Most Recent Articles In Designer and Luxury
Latest Designer and Luxury Articles
- Shiatzy Chen Eyeing Expansion
- Balenciaga Makes Its Choice: Vêtements’ Demna Gvasalia
- Donna Karan Discusses Memoir, Past and Future
More Articles By
NEW YORK — Uberchic met ubergeek at Lincoln Center Sunday.
That bearded man taking a bow with Diane von Furstenberg at her spring show Sunday was none other than Google cofounder Sergey Brin.
This story first appeared in the September 10, 2012 issue of WWD. Subscribe Today.
And the quirky, half-glasses that they were wearing? Glass by Google — a new technology that brings the digital world to the user and tries to stay out of the way.
Models took to the runway sporting the peculiar, lightweight invention that allows for hands-free recording, photo viewing and a host of other functions.
Brin may be the world’s 24th-richest person with a fortune of $18.7 billion, but this is the first time he’s shown up on the fashion radar and the crowd largely didn’t recognize him among the crowd’s other boldfaced names including Sarah Jessica Parker, Andy Cohen, Oscar de la Renta, Fran Lebowitz, Valentino and von Furstenberg’s husband, Barry Diller.
Backstage, hordes of fashion press and industry types clamored for a shot of Parker and Cohen. The trim, neatly dressed Brin — who wore an Alexander McQueen blazer with a white shirt over dark Acne jeans — stood somewhat apart, fielding questions from only a few reporters.
“It’s been under development for over two years now, and the goal is to really connect you to digital life without really taking you away from real life,” Brin said. It looked like he was wearing a pair of sporty blue-and-gray sunglasses without the lenses.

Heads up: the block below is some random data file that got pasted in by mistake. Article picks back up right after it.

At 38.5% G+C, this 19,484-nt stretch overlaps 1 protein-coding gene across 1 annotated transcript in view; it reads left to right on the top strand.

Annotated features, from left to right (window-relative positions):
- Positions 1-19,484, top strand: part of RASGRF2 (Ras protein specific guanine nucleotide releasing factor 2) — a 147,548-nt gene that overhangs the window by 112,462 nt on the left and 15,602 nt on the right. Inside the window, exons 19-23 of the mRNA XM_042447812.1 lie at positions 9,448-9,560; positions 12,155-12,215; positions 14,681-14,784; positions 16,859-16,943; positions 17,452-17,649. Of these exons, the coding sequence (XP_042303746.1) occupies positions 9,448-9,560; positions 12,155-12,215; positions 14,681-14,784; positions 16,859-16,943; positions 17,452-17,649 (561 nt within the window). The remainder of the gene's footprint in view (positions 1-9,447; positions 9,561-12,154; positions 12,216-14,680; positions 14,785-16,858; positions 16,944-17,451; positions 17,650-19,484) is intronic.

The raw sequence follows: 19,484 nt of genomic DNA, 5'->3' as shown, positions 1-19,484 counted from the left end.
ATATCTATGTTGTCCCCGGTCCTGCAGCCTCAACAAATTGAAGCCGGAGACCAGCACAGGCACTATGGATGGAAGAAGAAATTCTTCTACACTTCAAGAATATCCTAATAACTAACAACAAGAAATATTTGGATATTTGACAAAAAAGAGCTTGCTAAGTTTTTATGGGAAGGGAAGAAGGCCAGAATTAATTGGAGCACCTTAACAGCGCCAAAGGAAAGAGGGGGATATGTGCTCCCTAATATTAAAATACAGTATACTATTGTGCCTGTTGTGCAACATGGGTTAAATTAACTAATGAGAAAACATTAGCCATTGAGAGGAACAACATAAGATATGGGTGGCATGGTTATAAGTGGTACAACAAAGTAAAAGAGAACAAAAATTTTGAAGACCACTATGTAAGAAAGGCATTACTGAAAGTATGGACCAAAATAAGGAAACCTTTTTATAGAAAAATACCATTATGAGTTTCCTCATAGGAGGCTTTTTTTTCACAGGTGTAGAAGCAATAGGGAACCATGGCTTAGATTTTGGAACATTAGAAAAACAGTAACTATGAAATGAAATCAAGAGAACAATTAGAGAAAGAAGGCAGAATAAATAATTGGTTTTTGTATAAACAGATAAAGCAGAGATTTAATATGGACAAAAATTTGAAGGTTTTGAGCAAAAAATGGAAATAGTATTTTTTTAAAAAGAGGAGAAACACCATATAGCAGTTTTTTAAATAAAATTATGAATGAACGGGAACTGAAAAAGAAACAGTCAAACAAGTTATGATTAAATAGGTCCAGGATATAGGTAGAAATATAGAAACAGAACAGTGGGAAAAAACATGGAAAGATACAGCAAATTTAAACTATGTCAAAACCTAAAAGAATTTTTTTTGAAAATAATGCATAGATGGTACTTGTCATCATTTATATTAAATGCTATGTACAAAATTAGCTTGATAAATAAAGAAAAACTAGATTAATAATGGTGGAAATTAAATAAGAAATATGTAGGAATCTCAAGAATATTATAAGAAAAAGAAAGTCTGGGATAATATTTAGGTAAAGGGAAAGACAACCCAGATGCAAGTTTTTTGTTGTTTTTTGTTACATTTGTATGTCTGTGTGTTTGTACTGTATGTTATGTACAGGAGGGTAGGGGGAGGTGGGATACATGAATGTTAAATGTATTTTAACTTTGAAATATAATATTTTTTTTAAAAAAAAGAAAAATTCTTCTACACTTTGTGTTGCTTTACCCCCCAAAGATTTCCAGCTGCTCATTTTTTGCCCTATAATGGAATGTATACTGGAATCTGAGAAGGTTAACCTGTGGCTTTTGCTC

High fashion it’s not, but Google’s effort to make a world of semicyborgs is relatively unobtrusive with just a small square glass piece that hangs in front of the wearer’s right eye and functions as a screen.
“You can [record] video, still [images], get text messages — reply to them and things like that,” Brin said. “We have hundreds of ideas, we just only have so much time to implement them now.”
The device, which will sell for something less than $1,500, will likely include navigation functionality and photo capabilities when it hits the market next year.
Google spent the last week capturing DVF’s creative process with the glasses and a short film, “DVF Through Glass,” will be released Thursday on the designer’s Google+ page and Google’s YouTube channel.
It’s nothing new for brands from outside fashion to try to capture some of the industry’s glamour and luster to get their message across — just look at the slew of stalls set up inside the tents at Lincoln Center.
Google is a case apart, though, with a big enough share of the spotlight, all the financial resources a company could want and direct connections with consumers to promote new products. But with Glass, Google is trying to reach beyond its core.
“I think it’s not just about technology,” Brin said. “It’s about lifestyle.”
He hopes to make more fashion connections in the future. “It’s a very important component of making technology desirable and compelling,” Brin said. “It’s got to be stylish and fashionable.”
The 39-year-old executive said he’s been focusing on Glass, but that there are other things in the works that could intersect with the industry.
“There are many, many projects at Google where we’ve been really focusing on beauty and getting that going,” he said, declining to be more specific.
In many ways, Google and DVF are a natural fit. Both are known for their willingness to experiment. And the tech titan and the fashion mainstay seem to have hit it off.
“We were at a conference together and we were testing out a prototype,” Brin said of the collaboration. “I talked about it to her and she loved it. We thought about it. It’s really a perfect combination. What we really have been going for is style and comfort, and I can’t really think of a brand that signifies that better than Diane’s.”
For someone just making his entre into fashion, Brin seems to have the talk down already.